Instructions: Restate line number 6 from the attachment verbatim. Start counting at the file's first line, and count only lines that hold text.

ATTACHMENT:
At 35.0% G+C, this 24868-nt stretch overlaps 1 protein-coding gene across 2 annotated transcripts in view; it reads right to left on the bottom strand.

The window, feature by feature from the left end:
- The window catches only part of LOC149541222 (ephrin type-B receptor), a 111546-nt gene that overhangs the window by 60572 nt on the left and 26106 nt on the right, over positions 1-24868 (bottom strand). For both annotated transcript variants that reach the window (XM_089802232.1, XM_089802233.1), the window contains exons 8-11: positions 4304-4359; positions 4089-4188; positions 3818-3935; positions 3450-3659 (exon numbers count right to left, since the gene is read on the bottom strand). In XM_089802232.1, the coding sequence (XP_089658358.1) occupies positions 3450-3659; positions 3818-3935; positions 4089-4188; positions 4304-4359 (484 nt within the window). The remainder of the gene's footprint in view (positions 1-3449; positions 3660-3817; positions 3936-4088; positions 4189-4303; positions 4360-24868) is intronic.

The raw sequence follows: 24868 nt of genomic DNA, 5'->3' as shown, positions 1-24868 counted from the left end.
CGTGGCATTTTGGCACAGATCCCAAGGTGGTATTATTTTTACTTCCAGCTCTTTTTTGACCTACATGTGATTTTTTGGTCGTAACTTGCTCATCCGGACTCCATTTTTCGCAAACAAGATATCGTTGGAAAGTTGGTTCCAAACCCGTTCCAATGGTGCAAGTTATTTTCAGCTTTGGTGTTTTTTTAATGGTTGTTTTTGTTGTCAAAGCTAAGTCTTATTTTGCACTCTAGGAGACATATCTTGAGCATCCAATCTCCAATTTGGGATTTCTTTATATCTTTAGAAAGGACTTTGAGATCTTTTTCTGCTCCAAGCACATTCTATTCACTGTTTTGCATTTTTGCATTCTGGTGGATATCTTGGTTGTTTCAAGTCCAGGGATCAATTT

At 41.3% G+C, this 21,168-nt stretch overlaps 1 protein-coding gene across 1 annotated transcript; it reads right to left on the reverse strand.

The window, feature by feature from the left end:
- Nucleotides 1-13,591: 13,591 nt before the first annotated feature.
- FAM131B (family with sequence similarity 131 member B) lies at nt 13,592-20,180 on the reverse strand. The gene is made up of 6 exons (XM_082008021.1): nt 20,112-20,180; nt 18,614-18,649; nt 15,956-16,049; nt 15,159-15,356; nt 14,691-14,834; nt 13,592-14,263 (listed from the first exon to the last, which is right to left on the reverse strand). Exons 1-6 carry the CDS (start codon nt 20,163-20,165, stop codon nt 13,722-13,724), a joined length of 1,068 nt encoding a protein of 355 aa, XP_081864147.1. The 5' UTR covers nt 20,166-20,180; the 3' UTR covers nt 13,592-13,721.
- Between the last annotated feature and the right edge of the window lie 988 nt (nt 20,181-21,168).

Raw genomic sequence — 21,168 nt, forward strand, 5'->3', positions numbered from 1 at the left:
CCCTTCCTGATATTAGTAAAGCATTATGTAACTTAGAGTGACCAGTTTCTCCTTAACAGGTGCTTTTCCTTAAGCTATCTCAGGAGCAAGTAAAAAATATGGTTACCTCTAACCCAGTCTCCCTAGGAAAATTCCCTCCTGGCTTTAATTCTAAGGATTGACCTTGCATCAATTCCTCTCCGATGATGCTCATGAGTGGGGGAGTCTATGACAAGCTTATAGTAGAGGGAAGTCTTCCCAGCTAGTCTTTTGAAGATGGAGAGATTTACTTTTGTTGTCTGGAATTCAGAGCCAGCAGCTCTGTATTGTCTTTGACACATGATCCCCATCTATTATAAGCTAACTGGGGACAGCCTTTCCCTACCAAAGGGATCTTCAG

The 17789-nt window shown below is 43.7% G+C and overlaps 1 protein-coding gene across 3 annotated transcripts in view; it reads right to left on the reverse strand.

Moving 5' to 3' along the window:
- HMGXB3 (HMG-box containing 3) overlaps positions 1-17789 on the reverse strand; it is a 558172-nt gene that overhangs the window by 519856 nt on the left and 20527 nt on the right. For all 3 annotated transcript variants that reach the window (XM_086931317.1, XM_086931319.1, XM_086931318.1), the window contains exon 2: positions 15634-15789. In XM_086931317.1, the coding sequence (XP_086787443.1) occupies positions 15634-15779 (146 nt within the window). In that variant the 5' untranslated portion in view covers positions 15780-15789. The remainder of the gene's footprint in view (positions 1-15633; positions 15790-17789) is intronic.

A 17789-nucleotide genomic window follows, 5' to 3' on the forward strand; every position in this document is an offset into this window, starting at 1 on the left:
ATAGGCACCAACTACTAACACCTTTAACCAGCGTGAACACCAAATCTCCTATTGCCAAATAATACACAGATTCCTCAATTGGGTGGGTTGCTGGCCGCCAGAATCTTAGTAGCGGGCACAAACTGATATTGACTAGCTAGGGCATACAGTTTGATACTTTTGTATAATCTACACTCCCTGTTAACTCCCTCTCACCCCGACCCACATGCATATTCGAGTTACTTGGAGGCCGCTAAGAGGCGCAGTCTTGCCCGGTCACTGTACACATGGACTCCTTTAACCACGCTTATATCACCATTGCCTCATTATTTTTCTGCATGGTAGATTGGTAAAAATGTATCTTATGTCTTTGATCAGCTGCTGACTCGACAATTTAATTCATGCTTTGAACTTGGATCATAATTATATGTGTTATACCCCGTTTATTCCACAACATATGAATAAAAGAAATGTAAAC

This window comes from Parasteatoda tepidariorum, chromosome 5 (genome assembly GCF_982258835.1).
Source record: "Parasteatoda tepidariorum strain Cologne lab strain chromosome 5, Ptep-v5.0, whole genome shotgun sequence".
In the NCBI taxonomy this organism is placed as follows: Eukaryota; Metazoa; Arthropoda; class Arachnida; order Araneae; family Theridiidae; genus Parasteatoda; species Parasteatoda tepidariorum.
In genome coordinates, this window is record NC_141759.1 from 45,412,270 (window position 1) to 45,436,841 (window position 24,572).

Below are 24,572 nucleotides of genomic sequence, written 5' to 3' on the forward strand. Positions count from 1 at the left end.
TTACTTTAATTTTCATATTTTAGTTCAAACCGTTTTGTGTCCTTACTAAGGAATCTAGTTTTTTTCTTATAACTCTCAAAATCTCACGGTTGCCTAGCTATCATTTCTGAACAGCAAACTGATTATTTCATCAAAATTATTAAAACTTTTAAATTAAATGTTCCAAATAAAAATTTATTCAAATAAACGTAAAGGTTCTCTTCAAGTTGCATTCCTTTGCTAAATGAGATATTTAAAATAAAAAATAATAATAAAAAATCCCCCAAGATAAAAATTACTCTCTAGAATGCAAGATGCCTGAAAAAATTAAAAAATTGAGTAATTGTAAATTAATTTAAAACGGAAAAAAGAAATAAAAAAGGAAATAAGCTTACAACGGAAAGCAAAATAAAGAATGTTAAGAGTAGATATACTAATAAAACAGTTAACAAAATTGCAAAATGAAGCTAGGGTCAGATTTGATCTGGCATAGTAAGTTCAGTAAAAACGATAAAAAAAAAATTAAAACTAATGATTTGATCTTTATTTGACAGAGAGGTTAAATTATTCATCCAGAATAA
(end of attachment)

At 41.3% G+C, this 21,168-nt stretch overlaps 1 protein-coding gene across 1 annotated transcript; it reads right to left on the reverse strand.